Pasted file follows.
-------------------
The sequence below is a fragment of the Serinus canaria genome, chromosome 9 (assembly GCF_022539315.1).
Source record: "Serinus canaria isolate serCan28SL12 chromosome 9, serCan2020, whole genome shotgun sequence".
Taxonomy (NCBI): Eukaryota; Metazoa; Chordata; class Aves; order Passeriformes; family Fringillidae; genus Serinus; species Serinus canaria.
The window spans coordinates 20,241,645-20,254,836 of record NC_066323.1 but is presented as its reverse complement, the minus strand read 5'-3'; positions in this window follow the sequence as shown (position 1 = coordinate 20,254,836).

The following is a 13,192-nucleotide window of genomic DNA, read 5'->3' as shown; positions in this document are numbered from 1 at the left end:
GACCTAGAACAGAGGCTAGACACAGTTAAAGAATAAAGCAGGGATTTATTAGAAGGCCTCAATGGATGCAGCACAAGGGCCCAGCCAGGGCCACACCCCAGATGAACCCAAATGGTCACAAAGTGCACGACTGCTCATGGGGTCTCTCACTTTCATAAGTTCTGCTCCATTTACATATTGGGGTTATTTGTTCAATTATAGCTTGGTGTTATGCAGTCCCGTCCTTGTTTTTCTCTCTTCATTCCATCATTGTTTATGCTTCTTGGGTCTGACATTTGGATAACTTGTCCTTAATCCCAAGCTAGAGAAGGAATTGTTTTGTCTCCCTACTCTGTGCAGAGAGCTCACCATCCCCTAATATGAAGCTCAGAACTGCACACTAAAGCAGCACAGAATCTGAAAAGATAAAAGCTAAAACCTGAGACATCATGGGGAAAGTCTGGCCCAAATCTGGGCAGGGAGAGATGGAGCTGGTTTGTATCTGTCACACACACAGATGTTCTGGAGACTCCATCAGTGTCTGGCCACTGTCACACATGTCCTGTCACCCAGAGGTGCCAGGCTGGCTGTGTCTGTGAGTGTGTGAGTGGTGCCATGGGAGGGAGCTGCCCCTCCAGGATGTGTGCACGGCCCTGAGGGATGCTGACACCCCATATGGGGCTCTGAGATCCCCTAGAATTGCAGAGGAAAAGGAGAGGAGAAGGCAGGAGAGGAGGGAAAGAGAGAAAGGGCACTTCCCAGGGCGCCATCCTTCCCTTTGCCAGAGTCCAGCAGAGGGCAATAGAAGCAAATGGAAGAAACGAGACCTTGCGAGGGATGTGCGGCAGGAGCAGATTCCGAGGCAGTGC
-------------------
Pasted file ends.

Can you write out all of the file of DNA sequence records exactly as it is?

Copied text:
The sequence below is a fragment of the Serinus canaria genome, chromosome 9 (assembly GCF_022539315.1).
Source record: "Serinus canaria isolate serCan28SL12 chromosome 9, serCan2020, whole genome shotgun sequence".
Taxonomy (NCBI): Eukaryota; Metazoa; Chordata; class Aves; order Passeriformes; family Fringillidae; genus Serinus; species Serinus canaria.
The window spans coordinates 20,241,645-20,254,836 of record NC_066323.1 but is presented as its reverse complement, the minus strand read 5'-3'; positions in this window follow the sequence as shown (position 1 = coordinate 20,254,836).

The following is a 13,192-nucleotide window of genomic DNA, read 5'->3' as shown; positions in this document are numbered from 1 at the left end:
GACCTAGAACAGAGGCTAGACACAGTTAAAGAATAAAGCAGGGATTTATTAGAAGGCCTCAATGGATGCAGCACAAGGGCCCAGCCAGGGCCACACCCCAGATGAACCCAAATGGTCACAAAGTGCACGACTGCTCATGGGGTCTCTCACTTTCATAAGTTCTGCTCCATTTACATATTGGGGTTATTTGTTCAATTATAGCTTGGTGTTATGCAGTCCCGTCCTTGTTTTTCTCTCTTCATTCCATCATTGTTTATGCTTCTTGGGTCTGACATTTGGATAACTTGTCCTTAATCCCAAGCTAGAGAAGGAATTGTTTTGTCTCCCTACTCTGTGCAGAGAGCTCACCATCCCCTAATATGAAGCTCAGAACTGCACACTAAAGCAGCACAGAATCTGAAAAGATAAAAGCTAAAACCTGAGACATCATGGGGAAAGTCTGGCCCAAATCTGGGCAGGGAGAGATGGAGCTGGTTTGTATCTGTCACACACACAGATGTTCTGGAGACTCCATCAGTGTCTGGCCACTGTCACACATGTCCTGTCACCCAGAGGTGCCAGGCTGGCTGTGTCTGTGAGTGTGTGAGTGGTGCCATGGGAGGGAGCTGCCCCTCCAGGATGTGTGCACGGCCCTGAGGGATGCTGACACCCCATATGGGGCTCTGAGATCCCCTAGAATTGCAGAGGAAAAGGAGAGGAGAAGGCAGGAGAGGAGGGAAAGAGAGAAAGGGCACTTCCCAGGGCGCCATCCTTCCCTTTGCCAGAGTCCAGCAGAGGGCAATAGAAGCAAATGGAAGAAACGAGACCTTGCGAGGGATGTGCGGCAGGAGCAGATTCCGAGGCAGTGC